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7so that in the ages to come he might show the immeasurable riches of his grace in kindness toward us in Christ Jesus.

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7. That in the ages to come. The final and true cause — the glory of God — is again mentioned, that the Ephesians, by making it the subject of earnest study, might be more fully assured of their salvation. He likewise adds, that it was the design of God to hallow, in all ages, the remembrance of so great goodness. This exhibits still more strongly the hateful character of those by whom the free calling of the Gentiles was attacked; for they were endeavoring instantly to crush that scheme which was destined to be remembered through all ages. But we, too, are instructed by it, that the mercy of God, who was pleased to admit our fathers into the number of his own people, deserves to be held in everlasting remembrance. The calling of the Gentiles is an astonishing work of divine goodness, which ought to be handed down by parents to children, and to their children’s children, that it may never be forgotten or unacknowledged by the sons of men.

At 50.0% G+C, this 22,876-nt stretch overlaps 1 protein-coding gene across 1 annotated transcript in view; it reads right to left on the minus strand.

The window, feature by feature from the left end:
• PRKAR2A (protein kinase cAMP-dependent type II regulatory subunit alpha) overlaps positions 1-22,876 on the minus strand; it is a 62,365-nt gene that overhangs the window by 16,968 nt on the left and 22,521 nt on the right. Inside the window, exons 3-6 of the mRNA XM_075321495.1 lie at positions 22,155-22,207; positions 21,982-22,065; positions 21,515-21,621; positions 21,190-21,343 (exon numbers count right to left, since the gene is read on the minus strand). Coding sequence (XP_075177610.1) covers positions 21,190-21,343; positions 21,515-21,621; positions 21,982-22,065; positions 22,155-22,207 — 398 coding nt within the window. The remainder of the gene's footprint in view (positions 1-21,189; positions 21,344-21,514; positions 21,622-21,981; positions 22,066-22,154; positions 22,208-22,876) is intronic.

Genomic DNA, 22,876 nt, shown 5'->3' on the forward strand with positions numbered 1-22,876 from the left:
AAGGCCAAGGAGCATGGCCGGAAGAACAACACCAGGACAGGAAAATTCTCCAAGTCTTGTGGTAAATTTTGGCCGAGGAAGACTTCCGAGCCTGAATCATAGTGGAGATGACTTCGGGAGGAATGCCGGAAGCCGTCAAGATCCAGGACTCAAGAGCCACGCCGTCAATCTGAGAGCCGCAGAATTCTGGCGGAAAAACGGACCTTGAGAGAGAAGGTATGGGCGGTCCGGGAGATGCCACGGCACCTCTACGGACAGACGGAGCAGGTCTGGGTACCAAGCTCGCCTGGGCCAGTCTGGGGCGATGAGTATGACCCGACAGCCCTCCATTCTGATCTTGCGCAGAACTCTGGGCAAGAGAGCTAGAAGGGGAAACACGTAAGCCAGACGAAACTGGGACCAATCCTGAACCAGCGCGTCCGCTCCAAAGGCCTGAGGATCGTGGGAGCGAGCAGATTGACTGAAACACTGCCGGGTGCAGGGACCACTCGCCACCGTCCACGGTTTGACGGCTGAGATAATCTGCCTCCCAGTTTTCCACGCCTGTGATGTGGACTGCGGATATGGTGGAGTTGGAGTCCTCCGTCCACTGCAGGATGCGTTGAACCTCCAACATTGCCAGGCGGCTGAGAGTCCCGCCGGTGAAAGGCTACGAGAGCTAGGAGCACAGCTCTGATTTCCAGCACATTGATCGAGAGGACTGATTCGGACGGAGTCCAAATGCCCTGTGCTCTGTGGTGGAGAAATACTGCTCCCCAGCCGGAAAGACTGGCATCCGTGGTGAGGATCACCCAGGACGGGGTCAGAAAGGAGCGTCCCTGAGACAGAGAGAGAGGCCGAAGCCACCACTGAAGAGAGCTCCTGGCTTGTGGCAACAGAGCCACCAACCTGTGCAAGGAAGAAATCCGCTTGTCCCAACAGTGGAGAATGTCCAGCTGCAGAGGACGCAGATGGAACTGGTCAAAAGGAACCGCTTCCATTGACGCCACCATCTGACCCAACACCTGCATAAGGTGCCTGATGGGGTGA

The riches of his grace in his kindness. The love of God to us in Christ is here proved, or again declared, to have had its origin in mercy. That he might shew, says he, the exceeding riches of his grace. How? In his kindness towards us, as the tree is known by its fruit. Not only, therefore, does he declare, that the love of God was free, but likewise that God displayed in it the riches, — the extraordinary pre-eminent riches of his grace. It deserves notice, also, that the name of Christ is repeated; for no grace, no love, must be expected by us from God, except through his mediation.